Self Control and Students

Self-control is one of the major factors to living a productive life. Self-control keeps us from overeating, overspending, overwatching, over-anything really. It helps us stay cool under pressure and keeps us from saying things we might regret. Self-control can help keep us focused when we have something we need to finish. Self-control can help us escape the negative consequences of our impulsive decisions. When you think of self-control, the first thing that probably doesn’t come to mind is your teenager. Because the brains of our teen children are still developing, impulse control can be hit or miss at best.


Learning self-control doesn’t happen overnight. It takes time and practice. The challenge for us as parents with self control is we can’t learn it for our kids, thus the ‘self’ in self-control.  Because our kids are on their own with developing self-control, it doesn’t mean that they are all alone. This is a great opportunity to play the role of coach in their life. Here are a few ideas to keep in mind while you’re helping your teen develop self-control in their own life.


Model It

Chances are you’ve learned some self-control throughout your life, and in some cases this becomes second nature. You’ve learned not to say everything that comes to mind. You’ve learned you don’t need a third donut (everyone needs two). You resist another pair of shoes to add to your wardrobe. But because these decisions are second nature to you, your teens don’t see the process of making the wise choice of having self-control in those moments. When your teens are around, talk to them about your self-control decision-making processes—what was going through your mind and how you came to the conclusion you did. This will help them understand how they can make wise choices in the future.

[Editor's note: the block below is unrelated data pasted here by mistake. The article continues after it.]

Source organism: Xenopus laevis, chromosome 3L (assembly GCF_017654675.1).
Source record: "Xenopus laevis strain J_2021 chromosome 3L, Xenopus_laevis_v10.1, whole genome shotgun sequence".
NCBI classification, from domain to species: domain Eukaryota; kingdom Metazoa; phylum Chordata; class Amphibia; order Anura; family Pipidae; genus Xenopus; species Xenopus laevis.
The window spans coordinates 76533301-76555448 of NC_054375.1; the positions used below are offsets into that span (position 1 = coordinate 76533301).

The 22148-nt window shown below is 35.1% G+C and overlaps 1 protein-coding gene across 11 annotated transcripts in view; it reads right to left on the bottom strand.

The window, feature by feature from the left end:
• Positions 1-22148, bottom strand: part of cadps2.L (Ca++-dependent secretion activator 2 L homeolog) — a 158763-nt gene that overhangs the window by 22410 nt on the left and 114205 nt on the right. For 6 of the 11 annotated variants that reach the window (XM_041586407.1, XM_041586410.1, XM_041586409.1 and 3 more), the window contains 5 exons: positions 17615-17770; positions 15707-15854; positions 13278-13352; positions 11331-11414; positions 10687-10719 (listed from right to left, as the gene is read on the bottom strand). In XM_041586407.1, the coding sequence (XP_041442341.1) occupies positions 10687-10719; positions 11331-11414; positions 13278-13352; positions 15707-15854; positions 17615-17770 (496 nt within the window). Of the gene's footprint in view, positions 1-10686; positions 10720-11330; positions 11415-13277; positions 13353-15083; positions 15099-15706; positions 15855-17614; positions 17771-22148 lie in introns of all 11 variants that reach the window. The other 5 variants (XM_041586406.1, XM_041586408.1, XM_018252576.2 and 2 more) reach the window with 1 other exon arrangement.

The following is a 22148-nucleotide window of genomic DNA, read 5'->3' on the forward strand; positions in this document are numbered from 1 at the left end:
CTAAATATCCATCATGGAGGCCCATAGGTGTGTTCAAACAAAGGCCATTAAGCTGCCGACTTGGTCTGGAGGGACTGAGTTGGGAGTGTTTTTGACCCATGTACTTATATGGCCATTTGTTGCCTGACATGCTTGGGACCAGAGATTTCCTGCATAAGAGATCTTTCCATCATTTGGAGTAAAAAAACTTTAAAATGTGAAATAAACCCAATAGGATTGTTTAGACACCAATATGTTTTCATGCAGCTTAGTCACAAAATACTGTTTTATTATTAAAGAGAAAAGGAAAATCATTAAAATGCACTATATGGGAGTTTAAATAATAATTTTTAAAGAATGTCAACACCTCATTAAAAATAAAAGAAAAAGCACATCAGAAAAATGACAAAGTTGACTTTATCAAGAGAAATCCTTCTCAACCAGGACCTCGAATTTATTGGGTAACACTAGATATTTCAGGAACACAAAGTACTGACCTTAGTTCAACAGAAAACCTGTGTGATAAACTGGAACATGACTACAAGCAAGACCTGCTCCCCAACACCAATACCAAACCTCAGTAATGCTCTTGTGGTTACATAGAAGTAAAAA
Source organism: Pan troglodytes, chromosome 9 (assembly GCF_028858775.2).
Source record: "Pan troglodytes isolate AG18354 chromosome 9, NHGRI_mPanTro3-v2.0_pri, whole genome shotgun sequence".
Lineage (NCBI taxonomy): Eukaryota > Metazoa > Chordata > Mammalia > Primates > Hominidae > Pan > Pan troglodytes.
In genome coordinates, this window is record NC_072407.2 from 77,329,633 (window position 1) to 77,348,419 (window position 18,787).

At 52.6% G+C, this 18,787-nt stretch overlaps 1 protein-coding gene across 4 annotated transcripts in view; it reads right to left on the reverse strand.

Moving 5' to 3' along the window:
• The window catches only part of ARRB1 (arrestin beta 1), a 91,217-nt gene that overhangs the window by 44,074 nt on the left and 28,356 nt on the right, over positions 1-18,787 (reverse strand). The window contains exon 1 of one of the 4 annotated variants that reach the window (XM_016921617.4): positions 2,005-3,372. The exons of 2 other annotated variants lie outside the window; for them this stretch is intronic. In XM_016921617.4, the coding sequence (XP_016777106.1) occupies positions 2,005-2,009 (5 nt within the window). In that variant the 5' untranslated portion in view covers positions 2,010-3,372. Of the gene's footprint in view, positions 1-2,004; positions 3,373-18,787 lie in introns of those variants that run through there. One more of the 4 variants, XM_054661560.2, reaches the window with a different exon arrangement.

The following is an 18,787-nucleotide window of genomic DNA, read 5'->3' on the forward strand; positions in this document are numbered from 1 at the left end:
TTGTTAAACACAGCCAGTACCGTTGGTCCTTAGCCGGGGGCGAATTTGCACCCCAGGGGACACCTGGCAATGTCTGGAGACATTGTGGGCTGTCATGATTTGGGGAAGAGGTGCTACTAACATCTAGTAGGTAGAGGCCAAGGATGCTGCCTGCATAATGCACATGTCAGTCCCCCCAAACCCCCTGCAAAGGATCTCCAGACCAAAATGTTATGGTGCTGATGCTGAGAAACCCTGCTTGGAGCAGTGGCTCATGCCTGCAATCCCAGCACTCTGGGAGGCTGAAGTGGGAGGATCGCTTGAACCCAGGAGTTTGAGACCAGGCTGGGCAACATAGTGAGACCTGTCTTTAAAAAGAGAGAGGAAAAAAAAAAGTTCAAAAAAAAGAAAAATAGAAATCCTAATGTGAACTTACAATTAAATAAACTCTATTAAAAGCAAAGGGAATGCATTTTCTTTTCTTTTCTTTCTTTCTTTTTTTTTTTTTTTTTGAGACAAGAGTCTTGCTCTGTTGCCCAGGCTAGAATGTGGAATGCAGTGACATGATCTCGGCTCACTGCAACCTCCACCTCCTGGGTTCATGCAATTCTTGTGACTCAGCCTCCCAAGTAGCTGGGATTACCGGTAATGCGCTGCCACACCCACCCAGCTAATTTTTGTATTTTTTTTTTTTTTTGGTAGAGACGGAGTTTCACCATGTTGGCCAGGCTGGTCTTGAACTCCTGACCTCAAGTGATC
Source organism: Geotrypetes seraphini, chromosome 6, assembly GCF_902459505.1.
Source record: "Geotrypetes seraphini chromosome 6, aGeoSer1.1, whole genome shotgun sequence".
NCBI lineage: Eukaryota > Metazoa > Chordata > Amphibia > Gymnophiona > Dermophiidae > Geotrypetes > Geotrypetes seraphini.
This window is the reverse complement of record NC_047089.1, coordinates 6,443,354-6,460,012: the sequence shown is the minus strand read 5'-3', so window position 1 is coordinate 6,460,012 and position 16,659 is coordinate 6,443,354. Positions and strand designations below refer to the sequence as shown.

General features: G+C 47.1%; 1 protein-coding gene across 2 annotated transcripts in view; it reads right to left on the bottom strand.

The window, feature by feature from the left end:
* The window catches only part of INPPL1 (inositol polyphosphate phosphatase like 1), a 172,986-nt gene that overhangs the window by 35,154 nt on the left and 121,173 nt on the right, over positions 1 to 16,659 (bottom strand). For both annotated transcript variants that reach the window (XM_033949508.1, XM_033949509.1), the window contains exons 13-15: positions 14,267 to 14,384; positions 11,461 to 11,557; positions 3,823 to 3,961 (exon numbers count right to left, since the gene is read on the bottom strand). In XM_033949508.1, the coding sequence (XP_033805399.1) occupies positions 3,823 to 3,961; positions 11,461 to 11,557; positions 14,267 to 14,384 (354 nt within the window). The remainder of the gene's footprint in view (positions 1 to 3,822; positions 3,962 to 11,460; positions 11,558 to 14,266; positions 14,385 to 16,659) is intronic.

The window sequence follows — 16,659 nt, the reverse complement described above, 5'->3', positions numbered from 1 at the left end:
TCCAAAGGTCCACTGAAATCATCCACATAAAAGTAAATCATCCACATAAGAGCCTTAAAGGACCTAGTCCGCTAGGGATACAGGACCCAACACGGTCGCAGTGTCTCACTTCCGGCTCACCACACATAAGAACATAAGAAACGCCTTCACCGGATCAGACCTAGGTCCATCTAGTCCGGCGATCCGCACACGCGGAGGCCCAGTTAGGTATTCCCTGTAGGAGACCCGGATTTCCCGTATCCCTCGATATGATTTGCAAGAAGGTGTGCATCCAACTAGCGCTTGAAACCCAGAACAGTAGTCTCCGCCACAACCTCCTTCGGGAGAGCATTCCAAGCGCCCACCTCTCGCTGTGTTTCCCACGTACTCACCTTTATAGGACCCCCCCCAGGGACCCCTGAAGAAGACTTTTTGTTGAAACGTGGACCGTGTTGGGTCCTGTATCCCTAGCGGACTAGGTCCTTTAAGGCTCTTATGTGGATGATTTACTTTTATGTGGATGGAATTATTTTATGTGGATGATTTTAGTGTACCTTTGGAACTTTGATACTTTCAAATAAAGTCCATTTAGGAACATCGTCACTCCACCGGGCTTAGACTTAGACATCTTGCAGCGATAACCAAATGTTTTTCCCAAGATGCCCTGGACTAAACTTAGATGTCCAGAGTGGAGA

Provide Opportunities

Students will never learn self-control if they’re not given opportunities to practice it. Let them wait. Give them responsibilities. Give them choices. Ask questions and guide them through a decision-making process in a way that allows them to take ownership of their choices. This will give them the confidence to make choices on their own as they mature in this area.



Be in the habit of praying for your teens. We know that self-control is a fruit of the Spirit. Bring them before God regularly through prayer. Encourage them to develop the habit of prayer and spending time with Jesus themselves. God has promised that transformation will happen as we spend time leaning into Him.


Offer Grace

Your teens are learning self-control, and with any new still or habit, they will not always get it right. You’ll discover they spent all night on the Xbox or talking with their friends on Snapchat instead of doing a project. When that happens, offer them grace and forgiveness. That doesn’t mean you swoop in and finish their homework or project for them. In fact, letting them suffer the natural consequences when the stakes aren’t so high is one of the best things you can do. Help them learn self-control before consequences show up on permanent records. Constantly remind them they are still learning, and while they are learning they are still deeply loved.